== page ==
Panel Discusses Marcellus Shale Concerns For Drilling Within Pittsburgh City Limits

By Pittsburgh Business Times

With many acres leased within Pittsburgh city limits, eight panel members attempted to put into perspective today what Marcellus Shale development will mean for this urban region.

The panel was assembled at the call of Councilman Doug Shields, who said at the begining of the session that he wants to "begin to lift the curtain" on Marcellus drilling. More than 50 people showed, some of them wearing anti-Marcellus T-shirts.

Chuck Christen, an official from the University of Pittsburgh Center for Healthy Environments and Communities, noted that the impact of the drilling will be recorded not only in production but also in the levels of stress of landowners, need for public safety services, concentrations of air pollutants and other environmental factors.

Christen said among the biggest concerns is making sure that the cement casing that acts as a barrier between ground water and what goes into and out of the well is strong enough to handle the development and keep pollution out of fresh water acquifers.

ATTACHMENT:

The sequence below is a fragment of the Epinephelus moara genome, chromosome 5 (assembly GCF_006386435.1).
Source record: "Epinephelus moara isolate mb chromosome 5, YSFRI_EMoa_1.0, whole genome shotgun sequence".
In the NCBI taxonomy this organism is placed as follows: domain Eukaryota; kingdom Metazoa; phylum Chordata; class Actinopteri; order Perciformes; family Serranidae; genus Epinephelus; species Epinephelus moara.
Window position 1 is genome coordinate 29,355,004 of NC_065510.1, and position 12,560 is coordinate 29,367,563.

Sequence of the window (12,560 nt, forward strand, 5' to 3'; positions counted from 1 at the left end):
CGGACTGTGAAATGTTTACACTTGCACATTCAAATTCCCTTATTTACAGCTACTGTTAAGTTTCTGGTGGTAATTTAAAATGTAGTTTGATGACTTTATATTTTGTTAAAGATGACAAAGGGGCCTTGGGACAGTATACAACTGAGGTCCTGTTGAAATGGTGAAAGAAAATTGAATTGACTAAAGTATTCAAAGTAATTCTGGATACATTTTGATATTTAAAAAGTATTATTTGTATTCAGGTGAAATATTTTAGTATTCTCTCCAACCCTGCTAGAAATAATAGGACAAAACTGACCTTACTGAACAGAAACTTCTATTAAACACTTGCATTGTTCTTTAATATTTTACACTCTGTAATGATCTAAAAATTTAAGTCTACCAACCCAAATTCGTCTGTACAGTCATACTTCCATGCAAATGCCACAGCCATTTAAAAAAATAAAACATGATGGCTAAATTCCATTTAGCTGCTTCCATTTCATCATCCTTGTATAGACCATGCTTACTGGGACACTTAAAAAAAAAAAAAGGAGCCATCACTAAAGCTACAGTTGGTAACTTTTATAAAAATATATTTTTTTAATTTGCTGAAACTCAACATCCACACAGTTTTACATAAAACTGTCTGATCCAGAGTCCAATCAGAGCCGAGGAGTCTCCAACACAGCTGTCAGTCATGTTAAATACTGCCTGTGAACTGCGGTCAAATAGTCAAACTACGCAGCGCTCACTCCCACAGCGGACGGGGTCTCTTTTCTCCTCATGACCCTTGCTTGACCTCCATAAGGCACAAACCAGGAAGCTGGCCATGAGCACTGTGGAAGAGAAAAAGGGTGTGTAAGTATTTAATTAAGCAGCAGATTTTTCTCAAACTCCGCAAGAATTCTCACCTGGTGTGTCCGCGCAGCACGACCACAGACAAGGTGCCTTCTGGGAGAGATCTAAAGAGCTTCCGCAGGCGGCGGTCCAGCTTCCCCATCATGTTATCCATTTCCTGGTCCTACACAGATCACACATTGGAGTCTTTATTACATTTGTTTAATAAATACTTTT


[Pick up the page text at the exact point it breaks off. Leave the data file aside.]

Michael Huss, public safety director for the City of Pittsburgh, said his department began coordinating its response plans for possible emergencies at drilling sites several months ago. Many potential accidents, such as spills of hazardous materials and fires, are similar to those safety officers are already trained to handle, he said.

But it's the more specialized emergencies that will require cooperation and information sharing with industry, Huss said.

"Any type of drilling that we would have here in the City of Pittsburgh, we would need to make sure we build a partnership with drillers," he said.

Nadia Steinzor, Marcellus regional organizer for landowner advocacy group EARTHWORKS, voiced concerns that property owners were feeling confused and, at times, taken by landsmen who came around with leases but didn't explain the details of drilling in the Marcellus.

She encouraged landowners approached to sign a lease to seek legal counsel.

"An educated landowner is the best partner of the industry," Kathryn Klaber, president of the Marcellus Shale Coalition, said. "There is obviously a huge opportunity before us, but that obviously comes with huge responsibility."

The Marcellus Shale is a rock formation that stretches through much of Pennsylvania. In recent years, several companies have moved into the Pittsburgh area to tap into the shale's natural gas reserves. Chesapeake Energy Corp., for example, has been actively leasing small tracks in urban areas, including Lawrenceville and West Mifflin, through its leasing agent, Dale Property Services Penn LLC.

Copyright 2010 American City Business Journals

http://pittsburgh.bizjournals.com/pittsburgh/stories/2010/07/12/daily8.html?ana=thestreet

Copyright bizjournals.com 2010

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